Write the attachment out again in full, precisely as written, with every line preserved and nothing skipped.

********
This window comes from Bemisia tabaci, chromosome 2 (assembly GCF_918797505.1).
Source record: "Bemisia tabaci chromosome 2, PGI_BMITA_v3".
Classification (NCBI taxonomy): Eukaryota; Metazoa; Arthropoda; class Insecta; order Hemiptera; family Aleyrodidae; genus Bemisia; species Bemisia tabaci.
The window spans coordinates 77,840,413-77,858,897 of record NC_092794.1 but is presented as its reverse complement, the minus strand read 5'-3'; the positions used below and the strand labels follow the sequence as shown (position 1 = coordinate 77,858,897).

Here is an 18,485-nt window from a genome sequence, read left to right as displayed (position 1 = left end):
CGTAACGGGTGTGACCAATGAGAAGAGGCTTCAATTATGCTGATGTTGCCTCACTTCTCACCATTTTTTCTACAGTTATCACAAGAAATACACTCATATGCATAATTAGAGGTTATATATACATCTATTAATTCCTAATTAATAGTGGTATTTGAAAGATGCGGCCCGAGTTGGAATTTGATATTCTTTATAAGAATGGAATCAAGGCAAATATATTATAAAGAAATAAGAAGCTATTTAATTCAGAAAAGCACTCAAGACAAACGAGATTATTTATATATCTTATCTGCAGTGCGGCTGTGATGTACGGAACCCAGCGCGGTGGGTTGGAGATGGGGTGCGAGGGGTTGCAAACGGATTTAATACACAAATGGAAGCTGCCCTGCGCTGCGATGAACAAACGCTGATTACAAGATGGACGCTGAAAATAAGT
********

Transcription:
This window comes from Bemisia tabaci, chromosome 2 (assembly GCF_918797505.1).
Source record: "Bemisia tabaci chromosome 2, PGI_BMITA_v3".
Classification (NCBI taxonomy): Eukaryota; Metazoa; Arthropoda; class Insecta; order Hemiptera; family Aleyrodidae; genus Bemisia; species Bemisia tabaci.
The window spans coordinates 77,840,413-77,858,897 of record NC_092794.1 but is presented as its reverse complement, the minus strand read 5'-3'; the positions used below and the strand labels follow the sequence as shown (position 1 = coordinate 77,858,897).

Here is an 18,485-nt window from a genome sequence, read left to right as displayed (position 1 = left end):
CGTAACGGGTGTGACCAATGAGAAGAGGCTTCAATTATGCTGATGTTGCCTCACTTCTCACCATTTTTTCTACAGTTATCACAAGAAATACACTCATATGCATAATTAGAGGTTATATATACATCTATTAATTCCTAATTAATAGTGGTATTTGAAAGATGCGGCCCGAGTTGGAATTTGATATTCTTTATAAGAATGGAATCAAGGCAAATATATTATAAAGAAATAAGAAGCTATTTAATTCAGAAAAGCACTCAAGACAAACGAGATTATTTATATATCTTATCTGCAGTGCGGCTGTGATGTACGGAACCCAGCGCGGTGGGTTGGAGATGGGGTGCGAGGGGTTGCAAACGGATTTAATACACAAATGGAAGCTGCCCTGCGCTGCGATGAACAAACGCTGATTACAAGATGGACGCTGAAAATAAGT